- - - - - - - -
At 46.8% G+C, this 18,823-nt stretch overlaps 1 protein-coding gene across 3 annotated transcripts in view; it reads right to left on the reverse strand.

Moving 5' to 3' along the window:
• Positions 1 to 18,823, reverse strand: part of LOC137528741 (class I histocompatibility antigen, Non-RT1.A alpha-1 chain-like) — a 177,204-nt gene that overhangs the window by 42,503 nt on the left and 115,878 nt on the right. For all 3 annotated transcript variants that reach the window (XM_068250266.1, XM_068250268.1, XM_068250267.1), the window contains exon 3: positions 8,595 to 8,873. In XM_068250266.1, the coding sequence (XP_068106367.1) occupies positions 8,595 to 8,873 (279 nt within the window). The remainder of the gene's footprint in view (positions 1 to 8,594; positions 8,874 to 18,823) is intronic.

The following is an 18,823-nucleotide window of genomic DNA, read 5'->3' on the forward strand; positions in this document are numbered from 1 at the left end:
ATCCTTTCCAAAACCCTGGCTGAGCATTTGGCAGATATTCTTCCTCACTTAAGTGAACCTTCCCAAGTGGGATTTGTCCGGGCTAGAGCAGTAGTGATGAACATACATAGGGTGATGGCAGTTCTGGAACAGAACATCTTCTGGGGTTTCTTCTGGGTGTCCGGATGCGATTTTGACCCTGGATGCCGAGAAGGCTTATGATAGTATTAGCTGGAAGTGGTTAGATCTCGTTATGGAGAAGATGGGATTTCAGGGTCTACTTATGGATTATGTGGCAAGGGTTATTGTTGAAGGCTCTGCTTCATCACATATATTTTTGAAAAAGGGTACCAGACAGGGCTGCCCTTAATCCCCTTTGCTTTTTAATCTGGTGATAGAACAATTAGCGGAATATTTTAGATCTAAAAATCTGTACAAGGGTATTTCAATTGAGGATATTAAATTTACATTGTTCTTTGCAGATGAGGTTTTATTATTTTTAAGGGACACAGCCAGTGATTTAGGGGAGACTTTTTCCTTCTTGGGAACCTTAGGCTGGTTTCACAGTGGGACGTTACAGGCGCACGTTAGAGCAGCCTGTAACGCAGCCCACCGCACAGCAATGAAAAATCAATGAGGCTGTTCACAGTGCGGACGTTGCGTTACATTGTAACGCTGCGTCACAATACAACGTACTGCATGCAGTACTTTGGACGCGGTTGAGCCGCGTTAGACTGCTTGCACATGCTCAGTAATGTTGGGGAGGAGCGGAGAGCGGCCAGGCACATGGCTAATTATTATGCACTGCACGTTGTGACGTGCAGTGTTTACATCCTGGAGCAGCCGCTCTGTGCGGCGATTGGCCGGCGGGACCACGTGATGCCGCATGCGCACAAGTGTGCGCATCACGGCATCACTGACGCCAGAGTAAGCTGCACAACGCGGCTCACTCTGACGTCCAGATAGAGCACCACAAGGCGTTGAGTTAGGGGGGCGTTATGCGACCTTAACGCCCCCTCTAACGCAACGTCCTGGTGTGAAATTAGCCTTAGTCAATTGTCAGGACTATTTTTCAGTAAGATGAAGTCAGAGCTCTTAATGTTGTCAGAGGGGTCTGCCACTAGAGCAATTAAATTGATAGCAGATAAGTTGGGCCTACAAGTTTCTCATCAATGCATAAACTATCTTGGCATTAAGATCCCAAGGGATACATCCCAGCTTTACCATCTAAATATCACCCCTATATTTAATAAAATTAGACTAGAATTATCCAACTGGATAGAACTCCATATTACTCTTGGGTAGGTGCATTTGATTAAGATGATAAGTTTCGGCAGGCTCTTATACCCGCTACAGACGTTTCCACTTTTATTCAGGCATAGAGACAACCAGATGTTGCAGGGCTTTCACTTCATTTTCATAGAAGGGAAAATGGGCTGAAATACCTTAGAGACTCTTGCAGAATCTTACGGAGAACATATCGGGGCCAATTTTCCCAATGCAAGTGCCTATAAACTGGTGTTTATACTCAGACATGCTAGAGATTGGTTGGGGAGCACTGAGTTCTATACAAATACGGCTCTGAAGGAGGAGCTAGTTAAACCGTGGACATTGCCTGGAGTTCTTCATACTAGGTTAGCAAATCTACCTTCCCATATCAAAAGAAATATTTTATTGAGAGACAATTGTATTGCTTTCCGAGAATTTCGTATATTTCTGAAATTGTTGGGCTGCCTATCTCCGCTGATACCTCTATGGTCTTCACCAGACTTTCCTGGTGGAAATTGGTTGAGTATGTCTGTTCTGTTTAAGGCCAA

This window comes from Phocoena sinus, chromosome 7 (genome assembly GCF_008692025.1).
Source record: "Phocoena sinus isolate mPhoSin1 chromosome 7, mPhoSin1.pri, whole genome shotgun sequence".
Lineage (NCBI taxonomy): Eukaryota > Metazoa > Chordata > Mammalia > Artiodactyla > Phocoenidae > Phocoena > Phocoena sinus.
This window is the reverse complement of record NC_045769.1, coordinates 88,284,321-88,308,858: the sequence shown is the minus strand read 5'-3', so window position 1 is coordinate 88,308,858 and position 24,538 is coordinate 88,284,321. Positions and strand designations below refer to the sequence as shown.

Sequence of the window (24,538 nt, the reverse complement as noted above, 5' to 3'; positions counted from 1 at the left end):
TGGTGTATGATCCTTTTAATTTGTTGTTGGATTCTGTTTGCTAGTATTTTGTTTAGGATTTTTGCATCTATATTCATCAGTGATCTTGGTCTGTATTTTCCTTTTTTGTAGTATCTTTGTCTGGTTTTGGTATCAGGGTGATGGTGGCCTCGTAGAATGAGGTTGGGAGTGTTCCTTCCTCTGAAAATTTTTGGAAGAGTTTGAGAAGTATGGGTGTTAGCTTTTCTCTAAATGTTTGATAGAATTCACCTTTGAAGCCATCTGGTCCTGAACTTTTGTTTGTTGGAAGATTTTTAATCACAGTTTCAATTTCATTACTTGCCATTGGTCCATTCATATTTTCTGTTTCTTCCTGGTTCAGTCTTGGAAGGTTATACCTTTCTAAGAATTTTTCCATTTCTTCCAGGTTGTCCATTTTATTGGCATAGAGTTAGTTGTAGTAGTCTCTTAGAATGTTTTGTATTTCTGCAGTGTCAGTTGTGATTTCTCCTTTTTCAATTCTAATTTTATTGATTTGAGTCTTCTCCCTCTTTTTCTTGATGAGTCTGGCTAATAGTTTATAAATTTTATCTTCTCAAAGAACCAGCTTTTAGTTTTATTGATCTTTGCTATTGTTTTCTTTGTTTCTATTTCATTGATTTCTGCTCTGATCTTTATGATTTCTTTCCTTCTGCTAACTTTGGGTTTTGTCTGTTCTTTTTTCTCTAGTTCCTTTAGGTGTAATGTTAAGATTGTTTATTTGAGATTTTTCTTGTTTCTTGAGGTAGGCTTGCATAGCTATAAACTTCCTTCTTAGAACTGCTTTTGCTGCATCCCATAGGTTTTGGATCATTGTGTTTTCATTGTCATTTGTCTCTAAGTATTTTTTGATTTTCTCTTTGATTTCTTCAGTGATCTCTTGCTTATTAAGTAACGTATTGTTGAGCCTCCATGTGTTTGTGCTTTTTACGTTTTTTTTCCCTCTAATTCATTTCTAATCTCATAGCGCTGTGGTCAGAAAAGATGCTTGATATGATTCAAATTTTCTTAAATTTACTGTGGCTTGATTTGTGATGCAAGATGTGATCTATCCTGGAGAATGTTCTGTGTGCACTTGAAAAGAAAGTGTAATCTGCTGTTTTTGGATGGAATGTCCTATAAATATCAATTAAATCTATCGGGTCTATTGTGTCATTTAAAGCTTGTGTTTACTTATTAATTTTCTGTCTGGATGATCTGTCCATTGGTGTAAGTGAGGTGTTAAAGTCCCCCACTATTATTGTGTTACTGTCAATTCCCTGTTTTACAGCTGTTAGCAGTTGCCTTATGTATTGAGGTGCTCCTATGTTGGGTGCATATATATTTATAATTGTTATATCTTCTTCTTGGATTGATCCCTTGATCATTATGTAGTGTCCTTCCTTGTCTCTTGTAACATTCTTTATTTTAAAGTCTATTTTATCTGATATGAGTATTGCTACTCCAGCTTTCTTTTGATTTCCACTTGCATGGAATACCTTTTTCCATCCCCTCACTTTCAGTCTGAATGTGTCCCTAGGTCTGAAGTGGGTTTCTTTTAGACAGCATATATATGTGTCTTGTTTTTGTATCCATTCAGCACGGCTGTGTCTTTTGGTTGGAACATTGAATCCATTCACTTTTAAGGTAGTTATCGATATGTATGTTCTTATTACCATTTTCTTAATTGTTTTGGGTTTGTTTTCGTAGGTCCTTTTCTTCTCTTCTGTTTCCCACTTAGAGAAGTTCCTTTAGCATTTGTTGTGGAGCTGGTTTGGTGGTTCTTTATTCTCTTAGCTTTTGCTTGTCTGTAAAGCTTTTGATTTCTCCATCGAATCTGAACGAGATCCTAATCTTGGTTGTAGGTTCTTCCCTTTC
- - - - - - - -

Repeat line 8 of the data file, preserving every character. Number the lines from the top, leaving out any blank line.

Lineage (NCBI taxonomy): Eukaryota > Metazoa > Chordata > Mammalia > Artiodactyla > Phocoenidae > Phocoena > Phocoena sinus.